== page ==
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With part one of the live-action movie adaptation released for the first time outside Japan on Wednesday this week, fans of the hugely successful manga and anime series Attack on Titan were no doubt incredibly excited to see their favourite giant-slaying characters brought to life by living, breathing Japanese actors.

Little did then know, however, that when one of the English subtitles added to the movie for its North American release would appear on-screen, it would remain there—for a full 20 minutes—while the action continued behind it.

“I’ve been waiting for this day,” thousands of American Attack on Titan fans undoubtedly thought as they climbed of bed yesterday morning and double-checked that their cinema tickets were safely tucked away in their wallets. The movie adaptation of their favourite anime was finally coming out in their homeland—complete with subtitles rather than a jarring English dub, no less. For AoT fans, this was indeed a big day.

Sadly, the release of the film wouldn’t be the only thing they’d end up waiting for by the time the day was out.

As reported by our friends over at Anime News Network, during a number of screenings of the first part of the Attack on Titan live-action movie, the film’s English subtitles locked up completely following the appearance of the line “I’ve been waiting for this day!”. Tweets tell of cinemagoers slowly breaking into laughter as the film played on despite the subtitles never changing, leading some to shun the usual rules about cameras in theatres and reach for their phones to document the fail for all to see:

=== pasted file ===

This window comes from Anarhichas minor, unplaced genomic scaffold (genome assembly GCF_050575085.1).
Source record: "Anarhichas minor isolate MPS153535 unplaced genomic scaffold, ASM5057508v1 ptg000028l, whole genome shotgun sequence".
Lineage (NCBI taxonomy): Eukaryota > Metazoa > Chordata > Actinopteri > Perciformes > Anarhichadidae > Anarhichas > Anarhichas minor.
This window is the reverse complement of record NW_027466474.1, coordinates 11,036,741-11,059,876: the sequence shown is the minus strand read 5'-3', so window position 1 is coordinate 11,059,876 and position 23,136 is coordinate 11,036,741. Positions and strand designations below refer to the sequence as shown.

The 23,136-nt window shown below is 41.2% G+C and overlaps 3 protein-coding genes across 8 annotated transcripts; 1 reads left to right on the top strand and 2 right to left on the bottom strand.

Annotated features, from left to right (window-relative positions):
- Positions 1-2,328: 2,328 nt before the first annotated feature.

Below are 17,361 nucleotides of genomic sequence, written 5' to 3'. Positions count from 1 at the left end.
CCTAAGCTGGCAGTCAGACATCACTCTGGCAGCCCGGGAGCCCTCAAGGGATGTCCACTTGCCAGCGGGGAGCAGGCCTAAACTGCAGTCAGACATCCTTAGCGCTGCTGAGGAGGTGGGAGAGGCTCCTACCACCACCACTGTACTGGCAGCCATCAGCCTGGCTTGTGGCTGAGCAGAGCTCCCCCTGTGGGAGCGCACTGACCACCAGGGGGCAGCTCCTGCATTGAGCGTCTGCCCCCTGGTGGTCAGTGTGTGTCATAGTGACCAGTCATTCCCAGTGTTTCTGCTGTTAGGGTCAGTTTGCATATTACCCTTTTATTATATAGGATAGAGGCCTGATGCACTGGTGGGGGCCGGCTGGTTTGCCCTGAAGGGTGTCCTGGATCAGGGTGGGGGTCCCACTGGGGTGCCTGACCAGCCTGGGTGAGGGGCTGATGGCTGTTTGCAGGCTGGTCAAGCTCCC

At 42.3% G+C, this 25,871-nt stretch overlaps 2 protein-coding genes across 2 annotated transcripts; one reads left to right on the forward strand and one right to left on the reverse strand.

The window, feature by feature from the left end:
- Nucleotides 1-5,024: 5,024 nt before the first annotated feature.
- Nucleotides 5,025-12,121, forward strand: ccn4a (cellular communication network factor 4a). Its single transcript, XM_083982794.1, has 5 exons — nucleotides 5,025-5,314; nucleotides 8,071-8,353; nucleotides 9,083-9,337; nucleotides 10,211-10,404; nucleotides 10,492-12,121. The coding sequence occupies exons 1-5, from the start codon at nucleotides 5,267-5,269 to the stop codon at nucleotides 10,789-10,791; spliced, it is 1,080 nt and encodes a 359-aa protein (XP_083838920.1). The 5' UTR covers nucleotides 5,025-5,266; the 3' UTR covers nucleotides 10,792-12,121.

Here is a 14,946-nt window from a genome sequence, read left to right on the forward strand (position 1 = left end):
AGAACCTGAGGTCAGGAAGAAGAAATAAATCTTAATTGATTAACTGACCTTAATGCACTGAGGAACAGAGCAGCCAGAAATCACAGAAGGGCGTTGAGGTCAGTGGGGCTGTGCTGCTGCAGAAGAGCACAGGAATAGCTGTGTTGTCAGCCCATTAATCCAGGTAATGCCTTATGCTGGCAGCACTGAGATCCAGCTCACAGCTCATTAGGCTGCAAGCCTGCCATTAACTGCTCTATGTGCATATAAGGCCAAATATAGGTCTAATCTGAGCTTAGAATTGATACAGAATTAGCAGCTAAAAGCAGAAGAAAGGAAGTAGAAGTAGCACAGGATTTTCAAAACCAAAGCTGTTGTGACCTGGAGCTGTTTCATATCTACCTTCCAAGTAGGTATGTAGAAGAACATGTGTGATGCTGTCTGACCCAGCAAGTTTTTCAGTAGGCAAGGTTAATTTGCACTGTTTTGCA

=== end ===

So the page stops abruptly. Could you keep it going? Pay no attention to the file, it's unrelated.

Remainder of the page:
Although some viewers later commented that their screenings were completely unaffected, a number of people tweeted that the offending subtitle remained on their screens for as long as 20 minutes after appearing. Before long, the hashtag “#Waiting4ThisDay” began trending online.

There has yet to be an official explanation given for the cause of the screening hiccup, but hopefully FUNimation, the film’s North American distributor, is looking into the problem so that those of you planning on checking out the movie this week—despite its decidedly lacklustre reviews thus far—get to watch it without having to learn Japanese first.

Source: Twitter, Anime News Network
Featured image: Twitter/tiffako

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